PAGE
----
As shown in Fig. 9, the stimulus triggered firing-sequence of a typical model PN is more reliable than the corresponding sequence for a typical ORN associated with the same glomerulus, and the PN PSTH typically peaks after but before the ORN PSTH peaks (consistent with [20]). The sensitivity and reliability of PN activity within our model is critically dependent on three features: (i) the convergence ratio of ORNs to PNs must be sufficiently high that any given PN receives strong reliable input (summed over ORNs) immediately after odor onset, (ii) there must be some synaptic-depression at the ORN synapses, otherwise the PN activity does not peak before the ORN activity peaks (rather, the PN activity saturates and remains constant), and (iii) the combination of ORN activity and synaptic-depression at the ORN synapses must give rise to essentially ‘mean-driven’ (i.e., low-variance super-threshold) input to the PNs during odor presentation. These three network mechanisms seem to be necessary and sufficient to give rise to high-firing-rate PN activity which peaks prior to the peak in ORN activity, and which is more reliable than any single ORN's activity. We note that the source of synaptic-depression is not constrained by this particular phenomena — either vesicle-depletion or presynaptic-inhibition (generated by the recruitment of LNIs in other glomeruli) can give rise to mean-driven ORNPN input, and hence to reliable PN firing sequences. As shown in Fig. 10, the PN firing-rate is a nonlinear function of ORN firing-rate when averaged across odors and trials and PN/ORN pairs within any given glomeruli, as is consistent with experiment [20].

##### PNs are more broadly responsive to odors than their ORN class would indicate.

Experimentally, it has been observed that most PNs respond to multiple odors [45], [51], and are more broadly responsive than their input ORNs [9], [20] — there are many different PNs which respond to odors that do not stimulate their respective ORNs, and there are PNs which do not respond very strongly even when their respective ORNs are strongly stimulated. Thus, due to the lateral connectivity within the AL, the total set of activated glomeruli corresponding to a particular odor is generally not in one-to-one correspondence with the set of activated ORN olfactory receptors stimulated by that odor. Many believe that the inter-glomerular crosstalk is critically important for redistributing the glomerular activity within the AL ([41], but also see [7], [45]). It has been postulated that this re-expression of the odor at the glomerular level is advantageous for the fly, as the combinatorial code linking different odors to different glomerular subsets serves to separate similar odors more efficiently than the corresponding combinatorial code at the olfactory receptor level [20].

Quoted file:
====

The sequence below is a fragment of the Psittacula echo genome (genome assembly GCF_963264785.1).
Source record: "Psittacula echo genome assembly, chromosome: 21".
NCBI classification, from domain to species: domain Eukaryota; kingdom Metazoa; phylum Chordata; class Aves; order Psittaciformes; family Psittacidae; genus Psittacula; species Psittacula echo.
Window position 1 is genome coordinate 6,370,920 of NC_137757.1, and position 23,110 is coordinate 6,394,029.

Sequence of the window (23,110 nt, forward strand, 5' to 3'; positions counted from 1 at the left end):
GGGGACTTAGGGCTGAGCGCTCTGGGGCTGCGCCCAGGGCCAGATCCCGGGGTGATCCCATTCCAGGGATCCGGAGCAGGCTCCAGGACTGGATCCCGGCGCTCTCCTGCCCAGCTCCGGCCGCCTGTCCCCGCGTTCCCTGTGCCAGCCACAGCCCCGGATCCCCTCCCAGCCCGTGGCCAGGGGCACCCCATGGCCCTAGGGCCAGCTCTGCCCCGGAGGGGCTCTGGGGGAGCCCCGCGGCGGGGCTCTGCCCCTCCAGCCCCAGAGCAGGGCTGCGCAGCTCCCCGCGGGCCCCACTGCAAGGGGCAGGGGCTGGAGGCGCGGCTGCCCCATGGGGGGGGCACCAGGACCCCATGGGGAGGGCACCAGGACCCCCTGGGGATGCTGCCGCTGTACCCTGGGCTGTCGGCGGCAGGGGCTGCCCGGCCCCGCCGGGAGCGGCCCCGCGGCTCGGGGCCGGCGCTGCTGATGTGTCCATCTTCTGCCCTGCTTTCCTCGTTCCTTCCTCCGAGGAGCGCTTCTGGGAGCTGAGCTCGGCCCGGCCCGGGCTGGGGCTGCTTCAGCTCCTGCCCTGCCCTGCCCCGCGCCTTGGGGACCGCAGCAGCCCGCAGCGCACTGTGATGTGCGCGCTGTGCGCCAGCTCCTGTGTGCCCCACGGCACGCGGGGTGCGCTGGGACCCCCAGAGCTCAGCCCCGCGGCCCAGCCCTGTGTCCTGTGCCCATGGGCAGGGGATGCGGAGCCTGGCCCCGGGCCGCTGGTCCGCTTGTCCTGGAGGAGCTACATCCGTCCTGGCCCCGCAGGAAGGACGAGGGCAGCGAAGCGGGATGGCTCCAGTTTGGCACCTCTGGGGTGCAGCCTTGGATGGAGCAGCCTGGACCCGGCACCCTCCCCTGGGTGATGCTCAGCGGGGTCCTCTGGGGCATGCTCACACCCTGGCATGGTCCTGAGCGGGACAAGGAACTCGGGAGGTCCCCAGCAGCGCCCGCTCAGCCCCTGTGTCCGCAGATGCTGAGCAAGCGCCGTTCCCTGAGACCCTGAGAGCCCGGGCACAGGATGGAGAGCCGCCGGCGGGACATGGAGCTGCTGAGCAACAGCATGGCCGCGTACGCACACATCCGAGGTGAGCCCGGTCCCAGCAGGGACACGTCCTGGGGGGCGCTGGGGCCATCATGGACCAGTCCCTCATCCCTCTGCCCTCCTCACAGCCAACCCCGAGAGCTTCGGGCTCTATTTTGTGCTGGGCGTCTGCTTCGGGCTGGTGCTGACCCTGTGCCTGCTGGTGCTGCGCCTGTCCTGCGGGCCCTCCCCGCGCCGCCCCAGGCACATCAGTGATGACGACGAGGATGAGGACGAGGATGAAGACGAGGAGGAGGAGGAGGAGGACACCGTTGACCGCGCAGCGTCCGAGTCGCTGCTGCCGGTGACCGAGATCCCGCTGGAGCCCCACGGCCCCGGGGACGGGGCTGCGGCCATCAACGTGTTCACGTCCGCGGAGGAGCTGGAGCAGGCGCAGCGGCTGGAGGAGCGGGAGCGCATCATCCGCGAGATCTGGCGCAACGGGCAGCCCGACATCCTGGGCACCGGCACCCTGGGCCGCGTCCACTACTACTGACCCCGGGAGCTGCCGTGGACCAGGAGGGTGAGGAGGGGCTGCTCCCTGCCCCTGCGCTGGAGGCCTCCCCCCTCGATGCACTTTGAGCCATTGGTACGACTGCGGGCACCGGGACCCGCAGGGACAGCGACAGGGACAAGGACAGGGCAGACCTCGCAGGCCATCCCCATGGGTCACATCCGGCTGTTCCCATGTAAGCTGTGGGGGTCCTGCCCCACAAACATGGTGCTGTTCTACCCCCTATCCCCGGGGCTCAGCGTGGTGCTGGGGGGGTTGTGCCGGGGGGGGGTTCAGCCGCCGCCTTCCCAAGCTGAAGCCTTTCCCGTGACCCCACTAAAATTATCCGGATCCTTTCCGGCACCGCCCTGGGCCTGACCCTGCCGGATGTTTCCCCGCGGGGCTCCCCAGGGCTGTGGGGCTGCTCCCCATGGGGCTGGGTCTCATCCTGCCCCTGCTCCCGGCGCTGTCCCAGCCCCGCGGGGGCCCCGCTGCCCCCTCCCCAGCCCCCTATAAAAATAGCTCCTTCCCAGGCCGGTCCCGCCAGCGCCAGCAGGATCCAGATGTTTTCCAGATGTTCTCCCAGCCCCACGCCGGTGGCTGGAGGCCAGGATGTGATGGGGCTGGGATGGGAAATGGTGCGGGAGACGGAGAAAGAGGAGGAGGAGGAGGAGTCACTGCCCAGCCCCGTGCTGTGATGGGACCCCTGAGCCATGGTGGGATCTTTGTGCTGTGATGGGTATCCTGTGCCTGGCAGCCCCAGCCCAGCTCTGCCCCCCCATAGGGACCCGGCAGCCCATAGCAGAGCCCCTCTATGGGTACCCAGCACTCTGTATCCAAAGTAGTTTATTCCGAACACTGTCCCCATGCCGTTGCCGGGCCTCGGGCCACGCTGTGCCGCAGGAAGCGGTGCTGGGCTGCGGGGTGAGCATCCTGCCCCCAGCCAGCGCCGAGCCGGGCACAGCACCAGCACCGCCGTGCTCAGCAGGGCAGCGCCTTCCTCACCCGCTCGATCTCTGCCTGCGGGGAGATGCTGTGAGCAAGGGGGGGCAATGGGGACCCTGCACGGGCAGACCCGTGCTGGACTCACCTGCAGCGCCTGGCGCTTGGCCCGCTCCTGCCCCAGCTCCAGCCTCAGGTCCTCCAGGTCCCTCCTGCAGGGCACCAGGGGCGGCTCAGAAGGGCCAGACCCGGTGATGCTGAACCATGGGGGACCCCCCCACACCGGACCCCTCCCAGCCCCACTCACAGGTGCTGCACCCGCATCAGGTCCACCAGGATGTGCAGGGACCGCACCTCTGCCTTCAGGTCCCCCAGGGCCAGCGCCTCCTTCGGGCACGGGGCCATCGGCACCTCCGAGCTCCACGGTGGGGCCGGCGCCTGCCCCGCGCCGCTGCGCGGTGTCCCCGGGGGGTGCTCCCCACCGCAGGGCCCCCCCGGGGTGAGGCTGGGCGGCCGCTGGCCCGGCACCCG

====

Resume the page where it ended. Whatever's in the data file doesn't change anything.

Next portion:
We tuned the lateral connection probabilities and connection strengths within our model to produce a dynamic regime capable of rich glomerular activation patterns which are qualitatively similar to experiment. As shown in Fig. 11, the lateral connectivity in our model is sparse enough that oscillations do not develop during the initial odor-response, and yet strong enough that the activity of PNs and LNs within each glomerulus is not in direct correspondence with the activity of their respective ORN inputs. This lack of correlation between PN response and ORN response across odors can be quantified by measuring the PN-PN and PN-ORN rank-correlation, which is in good qualitative agreement with experiment [20]. In our model, as in experiment, LN activity is similar to PN activity (data not shown). For example, LN firing-rate can get quite high, and typically peaks shortly after odor onset [13].

##### ORNPN induced EPSCs attenuate as frequency of ORN synapse activation increases.

Our model of vesicle-depletion and presynaptic-inhibition is phenomenological, and is intended to allow us to qualitatively reproduce and investigate the functional role of synaptic-depression at the ORN synapses. We have chosen a parsimonious model for vesicle-depletion, involving only one timescale of , and one parameter . Similarly, our model of presynaptic-inhibition involves only the timescales of synaptic inhibition and a coupling strength (see the section regarding vesicle-depletion and presynaptic-inhibition below). In order to ensure that our phenomenological model of synaptic-depression at the ORN synapses (a combination of vesicle-depletion and presynaptic-inhibition) was qualitatively accurate, we followed the experimental paradigm of [11]. We constructed a numerical experiment to measure the attenuation timescale of ORNPN input (see Fig. 12). We first forced the ORN synapses to activate periodically at (to simulate ORN background firing-rates), and then once the system equilibrated to this periodic input, we increased the frequency of ORN stimulation (to ) and measured the input current to each PN as a function of time. For a larger given frequency , the attenuation of the PN EPSC will occur more quickly. We tuned the coupling strengths so that the attenuation time scale (as a function of ) qualitatively matched experimental observations [11]. Our modeling work indicates that the attenuation time-scale match experiment as long as and are sufficiently high (the exact ratio of to is not strongly constrained by this particular experiment).